I want to build voltage multiplier using Cockcroft–Walton scheme.

I've got bunch of 3kV capacitors (2200pF though), and even bigger bunch of 1N5399 1kV diodes.

So, obviously I want 3 diodes in series to match capacitors rating.

I know that one cannot simply do that, and one need balancing resistors to match reverse current, but I see that for reverse current in datasheet (5uA) I need 200MOhm resistors, which seems to be something I can ommit. I know that at elevated temperatures diode reverse current would increase, but I won't work above 30 C.

Getting Higher-voltage diodes is probably not an option - they are ether too expensive or have too high forward drop voltage (like 20V for TV 14kV generators), and tiny current.

Suggestions, can I go without resistors?

PS. I know that I might want bigger caps, but they are not really common stuff. In this case I will have DC stage providing 3000V single polarity pulses @~30kHz or a bit more, so output current should be sufficient even with 2200pF. Target voltage is 15-20kV, so I will have ~ 7 stages.

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    \$\begingroup\$ I've never used resistors, but admittedly I've only built CW circuits up to a few kV. Do you have a source that shows/recommends these resistors? \$\endgroup\$
    – mng
    Oct 30 '11 at 21:09
  • \$\begingroup\$ @mng Hmm.... Probably you right, I've seen this on traning video which probably was outdated. \$\endgroup\$ Oct 31 '11 at 9:42

No one that I found will agree that, in 'real life', you can do without balancing resistors for GP diodes.

One of the alternatives discussed was to use avalanche diodes, as their breakdown characteristics are 'better controlled' vs. general purpose diodes like the 1N5399. This allows you to 'share' the voltage to some degree, but no one was comfortable with the idea of sharing at 100% of each diode's rating.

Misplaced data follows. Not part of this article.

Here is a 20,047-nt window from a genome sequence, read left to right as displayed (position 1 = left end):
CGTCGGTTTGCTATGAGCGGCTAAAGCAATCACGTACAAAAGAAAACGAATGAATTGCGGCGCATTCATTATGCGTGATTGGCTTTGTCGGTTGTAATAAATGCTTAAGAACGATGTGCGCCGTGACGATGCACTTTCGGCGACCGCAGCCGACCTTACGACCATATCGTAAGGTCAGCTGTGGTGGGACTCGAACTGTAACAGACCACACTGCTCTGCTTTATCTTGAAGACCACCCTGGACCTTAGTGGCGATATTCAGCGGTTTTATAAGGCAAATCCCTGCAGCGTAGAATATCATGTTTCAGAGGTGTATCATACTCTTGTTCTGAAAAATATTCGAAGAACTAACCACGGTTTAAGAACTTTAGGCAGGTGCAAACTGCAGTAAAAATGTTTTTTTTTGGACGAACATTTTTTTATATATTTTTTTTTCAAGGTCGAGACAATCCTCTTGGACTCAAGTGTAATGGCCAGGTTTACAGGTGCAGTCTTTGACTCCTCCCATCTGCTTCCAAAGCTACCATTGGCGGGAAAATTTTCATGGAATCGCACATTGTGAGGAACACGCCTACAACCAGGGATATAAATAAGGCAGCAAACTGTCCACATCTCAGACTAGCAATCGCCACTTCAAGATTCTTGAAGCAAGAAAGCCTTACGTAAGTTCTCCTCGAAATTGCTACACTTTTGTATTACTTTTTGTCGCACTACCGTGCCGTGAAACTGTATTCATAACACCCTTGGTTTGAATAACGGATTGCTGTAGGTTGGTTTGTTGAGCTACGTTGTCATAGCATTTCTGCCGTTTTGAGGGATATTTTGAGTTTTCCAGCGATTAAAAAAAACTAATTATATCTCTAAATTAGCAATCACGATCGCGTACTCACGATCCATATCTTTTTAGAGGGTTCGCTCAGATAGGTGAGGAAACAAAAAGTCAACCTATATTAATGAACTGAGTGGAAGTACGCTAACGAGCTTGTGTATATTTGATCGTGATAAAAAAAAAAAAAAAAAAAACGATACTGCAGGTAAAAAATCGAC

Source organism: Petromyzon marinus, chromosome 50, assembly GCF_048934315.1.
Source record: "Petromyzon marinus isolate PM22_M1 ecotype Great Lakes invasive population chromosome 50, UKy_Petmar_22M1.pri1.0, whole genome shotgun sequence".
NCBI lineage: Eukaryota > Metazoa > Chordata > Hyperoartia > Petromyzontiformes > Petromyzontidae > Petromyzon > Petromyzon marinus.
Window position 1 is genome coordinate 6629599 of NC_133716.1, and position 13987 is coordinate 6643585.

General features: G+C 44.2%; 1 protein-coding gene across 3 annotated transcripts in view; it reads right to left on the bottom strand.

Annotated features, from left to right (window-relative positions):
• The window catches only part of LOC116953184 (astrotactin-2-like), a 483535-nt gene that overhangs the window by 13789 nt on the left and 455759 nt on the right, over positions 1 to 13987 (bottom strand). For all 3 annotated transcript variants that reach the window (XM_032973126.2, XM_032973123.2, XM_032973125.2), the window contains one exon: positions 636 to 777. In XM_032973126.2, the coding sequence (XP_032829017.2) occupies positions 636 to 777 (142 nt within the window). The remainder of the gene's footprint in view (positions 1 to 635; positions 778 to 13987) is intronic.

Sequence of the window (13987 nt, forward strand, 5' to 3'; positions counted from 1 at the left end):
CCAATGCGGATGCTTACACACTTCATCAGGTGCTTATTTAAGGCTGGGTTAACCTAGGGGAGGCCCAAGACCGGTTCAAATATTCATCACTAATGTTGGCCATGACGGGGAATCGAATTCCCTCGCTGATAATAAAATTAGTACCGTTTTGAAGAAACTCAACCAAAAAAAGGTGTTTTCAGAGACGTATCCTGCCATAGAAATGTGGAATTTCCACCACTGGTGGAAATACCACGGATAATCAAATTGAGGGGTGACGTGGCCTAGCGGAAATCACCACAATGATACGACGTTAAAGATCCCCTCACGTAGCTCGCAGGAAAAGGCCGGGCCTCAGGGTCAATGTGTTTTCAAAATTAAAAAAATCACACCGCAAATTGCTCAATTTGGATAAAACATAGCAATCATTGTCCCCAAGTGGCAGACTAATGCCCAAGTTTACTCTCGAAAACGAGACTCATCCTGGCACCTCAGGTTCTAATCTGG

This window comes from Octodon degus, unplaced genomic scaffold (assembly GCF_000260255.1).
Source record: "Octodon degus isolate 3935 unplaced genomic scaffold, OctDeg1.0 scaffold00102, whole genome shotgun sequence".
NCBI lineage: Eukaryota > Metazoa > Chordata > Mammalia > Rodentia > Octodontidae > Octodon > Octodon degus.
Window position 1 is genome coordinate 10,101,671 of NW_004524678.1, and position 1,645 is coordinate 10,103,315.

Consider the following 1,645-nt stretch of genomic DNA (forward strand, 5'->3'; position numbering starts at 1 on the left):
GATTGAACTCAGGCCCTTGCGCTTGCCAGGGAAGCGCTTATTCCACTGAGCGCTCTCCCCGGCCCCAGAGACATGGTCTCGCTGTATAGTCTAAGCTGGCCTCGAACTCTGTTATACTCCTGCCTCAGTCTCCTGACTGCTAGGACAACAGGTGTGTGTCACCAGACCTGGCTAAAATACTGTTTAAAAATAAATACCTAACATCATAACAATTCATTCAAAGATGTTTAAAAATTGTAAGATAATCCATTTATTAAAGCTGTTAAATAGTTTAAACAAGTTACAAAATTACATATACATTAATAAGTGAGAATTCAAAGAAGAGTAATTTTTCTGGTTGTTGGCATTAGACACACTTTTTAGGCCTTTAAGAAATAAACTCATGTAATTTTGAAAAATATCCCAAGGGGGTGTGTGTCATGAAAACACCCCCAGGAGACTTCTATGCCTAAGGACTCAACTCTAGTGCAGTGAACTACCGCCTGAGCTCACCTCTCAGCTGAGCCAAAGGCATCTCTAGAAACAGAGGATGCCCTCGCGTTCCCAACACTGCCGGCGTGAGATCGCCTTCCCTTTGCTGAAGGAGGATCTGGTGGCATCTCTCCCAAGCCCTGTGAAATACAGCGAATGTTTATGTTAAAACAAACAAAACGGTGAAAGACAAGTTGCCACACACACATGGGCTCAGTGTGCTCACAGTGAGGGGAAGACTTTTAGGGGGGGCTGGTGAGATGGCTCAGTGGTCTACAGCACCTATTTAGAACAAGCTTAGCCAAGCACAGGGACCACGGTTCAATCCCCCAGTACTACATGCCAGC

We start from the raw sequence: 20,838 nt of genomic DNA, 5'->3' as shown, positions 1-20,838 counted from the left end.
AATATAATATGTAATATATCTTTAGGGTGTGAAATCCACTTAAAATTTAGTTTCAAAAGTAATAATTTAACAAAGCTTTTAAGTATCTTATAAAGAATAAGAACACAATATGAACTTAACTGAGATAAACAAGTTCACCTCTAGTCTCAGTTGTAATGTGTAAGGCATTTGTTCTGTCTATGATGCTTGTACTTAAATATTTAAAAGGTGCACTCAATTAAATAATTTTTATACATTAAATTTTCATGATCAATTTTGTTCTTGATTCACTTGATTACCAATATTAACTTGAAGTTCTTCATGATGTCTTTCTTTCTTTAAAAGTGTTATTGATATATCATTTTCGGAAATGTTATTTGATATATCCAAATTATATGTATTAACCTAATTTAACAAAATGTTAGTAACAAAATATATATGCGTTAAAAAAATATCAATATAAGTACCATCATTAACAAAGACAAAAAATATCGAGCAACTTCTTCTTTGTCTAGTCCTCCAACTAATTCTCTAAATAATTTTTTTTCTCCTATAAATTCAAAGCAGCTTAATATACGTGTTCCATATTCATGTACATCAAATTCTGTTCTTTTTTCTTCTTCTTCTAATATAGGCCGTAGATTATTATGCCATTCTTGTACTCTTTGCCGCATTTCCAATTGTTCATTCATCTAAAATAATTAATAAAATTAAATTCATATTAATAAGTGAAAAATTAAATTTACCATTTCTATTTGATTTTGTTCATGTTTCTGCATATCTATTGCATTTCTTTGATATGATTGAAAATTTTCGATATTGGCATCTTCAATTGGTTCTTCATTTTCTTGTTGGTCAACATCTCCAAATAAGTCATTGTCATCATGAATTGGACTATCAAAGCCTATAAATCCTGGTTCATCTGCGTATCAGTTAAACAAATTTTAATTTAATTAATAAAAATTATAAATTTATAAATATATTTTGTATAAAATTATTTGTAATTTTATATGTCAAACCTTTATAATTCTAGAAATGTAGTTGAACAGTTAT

A datasheet I found for the 1N5399 (Vishay) shows variation in the leakage current from \$ 5 \mu A\$ to \$ 300 \mu A\$ as a function of diode temperature. Be careful with your lower assumption.

Ultimately, you'll have to source some alternate parts and try it yourself, or be prepared to wire lots of series resistors. If you want 100% certainty, either get appropriately-rated diodes or reduce the input AC to 1kV and add more stages.


I think the idea is that the voltage divider formed by the parallel resistors dominates the 'divider' formed by the reverse biased diodes. So in other words, you want considerably more current through the resistors than the diode's typical reverse bias current. Put another way, smaller resistors will do a better job of balancing the reverse biased diode drops. Of course you don't want too much leakage current because this will bring down the average voltage you can attain, so as usual there's a trade off to be made.

Also, you probably already know this, but don't try to get 1kV of drop across a single 1/8 watt sized resistor - it's better to series up a few smaller ohm values to get the resistance you want, so as to physically spread the drop out and reduce the E field. Might not matter too much until you get into 10's of kV but steep E fields cause corona.


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